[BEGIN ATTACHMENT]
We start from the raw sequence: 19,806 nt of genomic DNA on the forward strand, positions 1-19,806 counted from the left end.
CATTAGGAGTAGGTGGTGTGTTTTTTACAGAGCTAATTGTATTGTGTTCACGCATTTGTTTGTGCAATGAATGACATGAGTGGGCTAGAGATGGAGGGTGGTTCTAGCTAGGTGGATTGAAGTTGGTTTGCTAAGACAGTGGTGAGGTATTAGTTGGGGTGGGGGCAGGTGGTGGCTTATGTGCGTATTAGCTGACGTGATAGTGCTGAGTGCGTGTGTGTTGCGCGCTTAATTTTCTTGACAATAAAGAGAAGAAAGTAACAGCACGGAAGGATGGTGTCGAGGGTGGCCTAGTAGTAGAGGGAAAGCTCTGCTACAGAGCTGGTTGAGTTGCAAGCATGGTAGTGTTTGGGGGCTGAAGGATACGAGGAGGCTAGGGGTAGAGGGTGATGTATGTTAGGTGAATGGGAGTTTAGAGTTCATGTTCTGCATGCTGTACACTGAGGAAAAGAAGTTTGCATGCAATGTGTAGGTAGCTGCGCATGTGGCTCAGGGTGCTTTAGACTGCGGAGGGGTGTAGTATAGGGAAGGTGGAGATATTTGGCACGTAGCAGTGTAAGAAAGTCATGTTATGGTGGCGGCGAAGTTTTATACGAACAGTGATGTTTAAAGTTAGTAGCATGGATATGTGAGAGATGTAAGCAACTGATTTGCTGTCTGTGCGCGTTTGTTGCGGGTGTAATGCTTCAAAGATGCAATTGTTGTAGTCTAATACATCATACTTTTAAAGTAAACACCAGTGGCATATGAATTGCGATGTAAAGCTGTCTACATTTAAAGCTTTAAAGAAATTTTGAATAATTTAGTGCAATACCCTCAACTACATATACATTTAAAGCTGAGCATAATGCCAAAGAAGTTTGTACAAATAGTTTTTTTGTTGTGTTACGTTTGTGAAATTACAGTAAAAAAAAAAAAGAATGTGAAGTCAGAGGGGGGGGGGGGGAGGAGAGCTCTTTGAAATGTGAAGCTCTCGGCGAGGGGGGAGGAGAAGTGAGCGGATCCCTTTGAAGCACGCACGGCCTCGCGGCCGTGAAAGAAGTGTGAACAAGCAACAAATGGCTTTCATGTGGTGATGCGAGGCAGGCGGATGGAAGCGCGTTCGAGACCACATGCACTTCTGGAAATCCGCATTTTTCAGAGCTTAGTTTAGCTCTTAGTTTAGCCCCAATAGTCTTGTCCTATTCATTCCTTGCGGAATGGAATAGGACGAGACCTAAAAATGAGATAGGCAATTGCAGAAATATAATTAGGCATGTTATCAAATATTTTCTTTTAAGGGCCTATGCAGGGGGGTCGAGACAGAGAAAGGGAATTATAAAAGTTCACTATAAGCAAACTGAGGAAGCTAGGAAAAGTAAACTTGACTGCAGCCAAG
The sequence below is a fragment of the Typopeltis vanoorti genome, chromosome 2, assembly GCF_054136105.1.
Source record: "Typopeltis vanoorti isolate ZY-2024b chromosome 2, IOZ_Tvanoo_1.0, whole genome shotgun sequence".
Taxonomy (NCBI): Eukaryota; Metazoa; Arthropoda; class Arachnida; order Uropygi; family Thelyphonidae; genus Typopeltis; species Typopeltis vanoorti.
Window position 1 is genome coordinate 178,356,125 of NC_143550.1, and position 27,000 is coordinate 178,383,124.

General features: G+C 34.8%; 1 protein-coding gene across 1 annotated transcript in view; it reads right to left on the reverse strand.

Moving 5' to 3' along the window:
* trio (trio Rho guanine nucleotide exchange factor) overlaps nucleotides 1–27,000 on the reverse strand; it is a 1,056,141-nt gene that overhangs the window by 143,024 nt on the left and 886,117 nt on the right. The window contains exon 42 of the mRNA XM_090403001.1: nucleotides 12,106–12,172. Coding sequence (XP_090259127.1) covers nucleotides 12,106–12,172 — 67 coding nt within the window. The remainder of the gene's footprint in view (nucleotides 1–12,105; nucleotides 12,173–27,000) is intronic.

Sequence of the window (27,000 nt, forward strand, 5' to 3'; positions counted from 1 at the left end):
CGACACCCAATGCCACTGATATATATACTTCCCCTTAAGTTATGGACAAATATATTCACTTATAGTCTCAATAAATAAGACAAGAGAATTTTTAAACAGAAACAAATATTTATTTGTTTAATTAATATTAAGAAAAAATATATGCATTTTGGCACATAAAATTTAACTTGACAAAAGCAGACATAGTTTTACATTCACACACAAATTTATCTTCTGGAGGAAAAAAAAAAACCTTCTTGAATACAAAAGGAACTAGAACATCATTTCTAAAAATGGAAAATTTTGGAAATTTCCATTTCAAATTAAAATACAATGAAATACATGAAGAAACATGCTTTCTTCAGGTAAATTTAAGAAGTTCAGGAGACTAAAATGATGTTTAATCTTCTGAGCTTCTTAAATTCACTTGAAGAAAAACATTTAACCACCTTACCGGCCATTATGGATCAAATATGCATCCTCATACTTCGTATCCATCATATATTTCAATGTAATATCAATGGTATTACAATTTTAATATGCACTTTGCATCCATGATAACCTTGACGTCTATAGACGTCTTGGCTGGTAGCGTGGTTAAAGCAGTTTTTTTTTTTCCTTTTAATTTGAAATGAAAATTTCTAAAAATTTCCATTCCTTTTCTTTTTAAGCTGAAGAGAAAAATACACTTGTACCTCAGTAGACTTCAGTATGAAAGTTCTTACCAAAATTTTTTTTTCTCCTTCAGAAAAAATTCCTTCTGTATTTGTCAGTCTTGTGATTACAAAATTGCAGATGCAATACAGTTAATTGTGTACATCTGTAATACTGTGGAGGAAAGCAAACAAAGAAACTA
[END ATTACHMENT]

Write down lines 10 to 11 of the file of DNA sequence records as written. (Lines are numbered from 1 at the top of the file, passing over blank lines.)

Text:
Sequence of the window (27,000 nt, forward strand, 5' to 3'; positions counted from 1 at the left end):
CGACACCCAATGCCACTGATATATATACTTCCCCTTAAGTTATGGACAAATATATTCACTTATAGTCTCAATAAATAAGACAAGAGAATTTTTAAACAGAAACAAATATTTATTTGTTTAATTAATATTAAGAAAAAATATATGCATTTTGGCACATAAAATTTAACTTGACAAAAGCAGACATAGTTTTACATTCACACACAAATTTATCTTCTGGAGGAAAAAAAAAAACCTTCTTGAATACAAAAGGAACTAGAACATCATTTCTAAAAATGGAAAATTTTGGAAATTTCCATTTCAAATTAAAATACAATGAAATACATGAAGAAACATGCTTTCTTCAGGTAAATTTAAGAAGTTCAGGAGACTAAAATGATGTTTAATCTTCTGAGCTTCTTAAATTCACTTGAAGAAAAACATTTAACCACCTTACCGGCCATTATGGATCAAATATGCATCCTCATACTTCGTATCCATCATATATTTCAATGTAATATCAATGGTATTACAATTTTAATATGCACTTTGCATCCATGATAACCTTGACGTCTATAGACGTCTTGGCTGGTAGCGTGGTTAAAGCAGTTTTTTTTTTTCCTTTTAATTTGAAATGAAAATTTCTAAAAATTTCCATTCCTTTTCTTTTTAAGCTGAAGAGAAAAATACACTTGTACCTCAGTAGACTTCAGTATGAAAGTTCTTACCAAAATTTTTTTTTCTCCTTCAGAAAAAATTCCTTCTGTATTTGTCAGTCTTGTGATTACAAAATTGCAGATGCAATACAGTTAATTGTGTACATCTGTAATACTGTGGAGGAAAGCAAACAAAGAAACTA